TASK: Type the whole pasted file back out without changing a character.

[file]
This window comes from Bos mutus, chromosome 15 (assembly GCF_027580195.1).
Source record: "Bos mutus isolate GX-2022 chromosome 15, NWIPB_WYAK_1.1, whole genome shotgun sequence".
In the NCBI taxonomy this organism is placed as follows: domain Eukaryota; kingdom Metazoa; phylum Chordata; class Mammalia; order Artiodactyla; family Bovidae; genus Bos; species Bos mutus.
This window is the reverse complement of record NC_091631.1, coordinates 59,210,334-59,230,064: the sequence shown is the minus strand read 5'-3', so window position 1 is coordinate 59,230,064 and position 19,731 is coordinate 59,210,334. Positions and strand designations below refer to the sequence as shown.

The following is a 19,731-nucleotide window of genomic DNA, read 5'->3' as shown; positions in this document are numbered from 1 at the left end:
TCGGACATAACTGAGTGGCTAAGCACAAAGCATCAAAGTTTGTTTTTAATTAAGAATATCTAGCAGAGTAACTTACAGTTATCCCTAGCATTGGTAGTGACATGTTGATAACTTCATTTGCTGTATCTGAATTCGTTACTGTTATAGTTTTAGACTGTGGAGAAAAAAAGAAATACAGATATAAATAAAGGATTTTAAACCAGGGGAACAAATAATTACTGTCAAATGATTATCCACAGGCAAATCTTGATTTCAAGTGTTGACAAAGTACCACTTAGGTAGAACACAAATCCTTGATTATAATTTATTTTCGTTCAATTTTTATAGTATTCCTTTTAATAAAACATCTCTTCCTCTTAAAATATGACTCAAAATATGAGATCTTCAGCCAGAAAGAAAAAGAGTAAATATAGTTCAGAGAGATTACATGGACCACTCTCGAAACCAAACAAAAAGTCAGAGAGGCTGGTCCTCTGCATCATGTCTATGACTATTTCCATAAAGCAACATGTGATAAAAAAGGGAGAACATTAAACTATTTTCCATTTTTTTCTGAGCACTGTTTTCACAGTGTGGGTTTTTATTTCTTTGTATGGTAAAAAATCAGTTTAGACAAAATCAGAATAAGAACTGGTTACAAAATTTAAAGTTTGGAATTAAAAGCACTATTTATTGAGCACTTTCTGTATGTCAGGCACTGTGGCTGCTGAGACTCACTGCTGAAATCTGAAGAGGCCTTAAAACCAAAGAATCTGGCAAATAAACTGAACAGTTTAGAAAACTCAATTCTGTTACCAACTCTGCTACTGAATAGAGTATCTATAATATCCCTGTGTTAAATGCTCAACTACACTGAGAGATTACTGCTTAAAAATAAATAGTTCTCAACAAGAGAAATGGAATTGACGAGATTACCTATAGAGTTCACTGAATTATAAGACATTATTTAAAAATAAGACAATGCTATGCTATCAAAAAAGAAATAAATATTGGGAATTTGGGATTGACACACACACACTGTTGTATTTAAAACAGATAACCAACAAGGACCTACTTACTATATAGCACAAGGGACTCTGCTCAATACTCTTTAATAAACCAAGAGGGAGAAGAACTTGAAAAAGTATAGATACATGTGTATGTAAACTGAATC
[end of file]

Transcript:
This window comes from Bos mutus, chromosome 15 (assembly GCF_027580195.1).
Source record: "Bos mutus isolate GX-2022 chromosome 15, NWIPB_WYAK_1.1, whole genome shotgun sequence".
In the NCBI taxonomy this organism is placed as follows: domain Eukaryota; kingdom Metazoa; phylum Chordata; class Mammalia; order Artiodactyla; family Bovidae; genus Bos; species Bos mutus.
This window is the reverse complement of record NC_091631.1, coordinates 59,210,334-59,230,064: the sequence shown is the minus strand read 5'-3', so window position 1 is coordinate 59,230,064 and position 19,731 is coordinate 59,210,334. Positions and strand designations below refer to the sequence as shown.

The following is a 19,731-nucleotide window of genomic DNA, read 5'->3' as shown; positions in this document are numbered from 1 at the left end:
TCGGACATAACTGAGTGGCTAAGCACAAAGCATCAAAGTTTGTTTTTAATTAAGAATATCTAGCAGAGTAACTTACAGTTATCCCTAGCATTGGTAGTGACATGTTGATAACTTCATTTGCTGTATCTGAATTCGTTACTGTTATAGTTTTAGACTGTGGAGAAAAAAAGAAATACAGATATAAATAAAGGATTTTAAACCAGGGGAACAAATAATTACTGTCAAATGATTATCCACAGGCAAATCTTGATTTCAAGTGTTGACAAAGTACCACTTAGGTAGAACACAAATCCTTGATTATAATTTATTTTCGTTCAATTTTTATAGTATTCCTTTTAATAAAACATCTCTTCCTCTTAAAATATGACTCAAAATATGAGATCTTCAGCCAGAAAGAAAAAGAGTAAATATAGTTCAGAGAGATTACATGGACCACTCTCGAAACCAAACAAAAAGTCAGAGAGGCTGGTCCTCTGCATCATGTCTATGACTATTTCCATAAAGCAACATGTGATAAAAAAGGGAGAACATTAAACTATTTTCCATTTTTTTCTGAGCACTGTTTTCACAGTGTGGGTTTTTATTTCTTTGTATGGTAAAAAATCAGTTTAGACAAAATCAGAATAAGAACTGGTTACAAAATTTAAAGTTTGGAATTAAAAGCACTATTTATTGAGCACTTTCTGTATGTCAGGCACTGTGGCTGCTGAGACTCACTGCTGAAATCTGAAGAGGCCTTAAAACCAAAGAATCTGGCAAATAAACTGAACAGTTTAGAAAACTCAATTCTGTTACCAACTCTGCTACTGAATAGAGTATCTATAATATCCCTGTGTTAAATGCTCAACTACACTGAGAGATTACTGCTTAAAAATAAATAGTTCTCAACAAGAGAAATGGAATTGACGAGATTACCTATAGAGTTCACTGAATTATAAGACATTATTTAAAAATAAGACAATGCTATGCTATCAAAAAAGAAATAAATATTGGGAATTTGGGATTGACACACACACACTGTTGTATTTAAAACAGATAACCAACAAGGACCTACTTACTATATAGCACAAGGGACTCTGCTCAATACTCTTTAATAAACCAAGAGGGAGAAGAACTTGAAAAAGTATAGATACATGTGTATGTAAACTGAATC